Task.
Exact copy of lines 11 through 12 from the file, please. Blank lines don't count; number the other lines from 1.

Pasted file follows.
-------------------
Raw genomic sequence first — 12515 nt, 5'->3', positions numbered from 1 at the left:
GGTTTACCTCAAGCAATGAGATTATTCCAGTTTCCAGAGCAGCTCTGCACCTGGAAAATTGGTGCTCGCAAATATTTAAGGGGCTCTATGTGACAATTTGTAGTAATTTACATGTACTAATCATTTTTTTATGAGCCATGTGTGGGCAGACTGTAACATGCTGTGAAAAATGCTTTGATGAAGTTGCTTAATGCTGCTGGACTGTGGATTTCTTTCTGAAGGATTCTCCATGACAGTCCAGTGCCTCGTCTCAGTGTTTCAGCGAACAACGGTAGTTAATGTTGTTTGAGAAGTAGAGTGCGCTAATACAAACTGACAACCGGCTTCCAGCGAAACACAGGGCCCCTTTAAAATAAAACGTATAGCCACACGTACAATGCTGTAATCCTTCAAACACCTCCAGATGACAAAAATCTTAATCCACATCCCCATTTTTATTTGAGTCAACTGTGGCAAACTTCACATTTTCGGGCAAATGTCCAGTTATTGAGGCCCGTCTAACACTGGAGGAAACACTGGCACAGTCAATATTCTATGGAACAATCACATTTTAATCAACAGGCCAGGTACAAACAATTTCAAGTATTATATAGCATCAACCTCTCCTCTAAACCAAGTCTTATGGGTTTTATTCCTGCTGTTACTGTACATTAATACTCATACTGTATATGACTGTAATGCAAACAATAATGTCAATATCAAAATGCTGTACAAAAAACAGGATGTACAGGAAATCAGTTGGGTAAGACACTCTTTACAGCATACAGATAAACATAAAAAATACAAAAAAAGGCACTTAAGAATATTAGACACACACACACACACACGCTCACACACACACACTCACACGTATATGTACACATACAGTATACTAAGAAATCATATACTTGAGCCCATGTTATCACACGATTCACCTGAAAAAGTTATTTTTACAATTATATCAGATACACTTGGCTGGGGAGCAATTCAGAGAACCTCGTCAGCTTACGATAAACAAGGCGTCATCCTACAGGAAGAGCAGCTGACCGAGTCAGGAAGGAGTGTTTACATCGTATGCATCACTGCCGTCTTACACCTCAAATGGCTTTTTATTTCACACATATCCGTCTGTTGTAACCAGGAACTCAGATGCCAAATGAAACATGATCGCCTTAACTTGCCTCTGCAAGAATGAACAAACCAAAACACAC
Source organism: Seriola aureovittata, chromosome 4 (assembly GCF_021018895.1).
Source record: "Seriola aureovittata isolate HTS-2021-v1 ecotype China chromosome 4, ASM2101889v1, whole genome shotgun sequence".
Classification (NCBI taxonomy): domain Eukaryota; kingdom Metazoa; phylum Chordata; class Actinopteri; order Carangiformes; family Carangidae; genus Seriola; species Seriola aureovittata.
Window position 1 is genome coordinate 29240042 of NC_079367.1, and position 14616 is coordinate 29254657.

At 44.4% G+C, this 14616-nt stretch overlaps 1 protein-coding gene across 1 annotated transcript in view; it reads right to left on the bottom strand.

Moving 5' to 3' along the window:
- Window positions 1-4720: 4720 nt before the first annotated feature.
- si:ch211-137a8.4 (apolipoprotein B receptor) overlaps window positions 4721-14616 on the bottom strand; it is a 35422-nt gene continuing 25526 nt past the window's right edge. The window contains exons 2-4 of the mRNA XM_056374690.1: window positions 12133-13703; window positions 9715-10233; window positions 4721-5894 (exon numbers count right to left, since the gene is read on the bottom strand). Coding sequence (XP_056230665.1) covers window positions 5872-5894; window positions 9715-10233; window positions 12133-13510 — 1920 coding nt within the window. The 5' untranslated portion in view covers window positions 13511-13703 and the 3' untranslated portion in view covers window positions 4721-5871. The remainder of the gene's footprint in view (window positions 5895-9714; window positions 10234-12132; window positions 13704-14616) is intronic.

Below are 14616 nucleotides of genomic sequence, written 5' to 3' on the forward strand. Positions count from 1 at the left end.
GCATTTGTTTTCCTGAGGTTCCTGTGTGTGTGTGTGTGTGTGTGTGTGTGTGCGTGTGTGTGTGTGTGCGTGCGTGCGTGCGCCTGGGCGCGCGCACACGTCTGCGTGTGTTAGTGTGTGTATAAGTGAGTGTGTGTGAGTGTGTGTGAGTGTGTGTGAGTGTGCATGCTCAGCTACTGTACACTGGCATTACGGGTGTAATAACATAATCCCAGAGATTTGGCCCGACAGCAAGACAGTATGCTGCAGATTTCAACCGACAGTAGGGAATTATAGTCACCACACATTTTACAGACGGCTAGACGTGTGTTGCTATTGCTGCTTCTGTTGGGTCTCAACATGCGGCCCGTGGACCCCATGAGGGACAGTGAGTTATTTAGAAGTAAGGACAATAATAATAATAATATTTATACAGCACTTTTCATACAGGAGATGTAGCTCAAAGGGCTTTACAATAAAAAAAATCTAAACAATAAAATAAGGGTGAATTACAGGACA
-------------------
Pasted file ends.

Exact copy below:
Below are 14616 nucleotides of genomic sequence, written 5' to 3' on the forward strand. Positions count from 1 at the left end.
GCATTTGTTTTCCTGAGGTTCCTGTGTGTGTGTGTGTGTGTGTGTGTGTGTGCGTGTGTGTGTGTGTGCGTGCGTGCGTGCGCCTGGGCGCGCGCACACGTCTGCGTGTGTTAGTGTGTGTATAAGTGAGTGTGTGTGAGTGTGTGTGAGTGTGTGTGAGTGTGCATGCTCAGCTACTGTACACTGGCATTACGGGTGTAATAACATAATCCCAGAGATTTGGCCCGACAGCAAGACAGTATGCTGCAGATTTCAACCGACAGTAGGGAATTATAGTCACCACACATTTTACAGACGGCTAGACGTGTGTTGCTATTGCTGCTTCTGTTGGGTCTCAACATGCGGCCCGTGGACCCCATGAGGGACAGTGAGTTATTTAGAAGTAAGGACAATAATAATAATAATATTTATACAGCACTTTTCATACAGGAGATGTAGCTCAAAGGGCTTTACAATAAAAAAAATCTAAACAATAAAATAAGGGTGAATTACAGGACA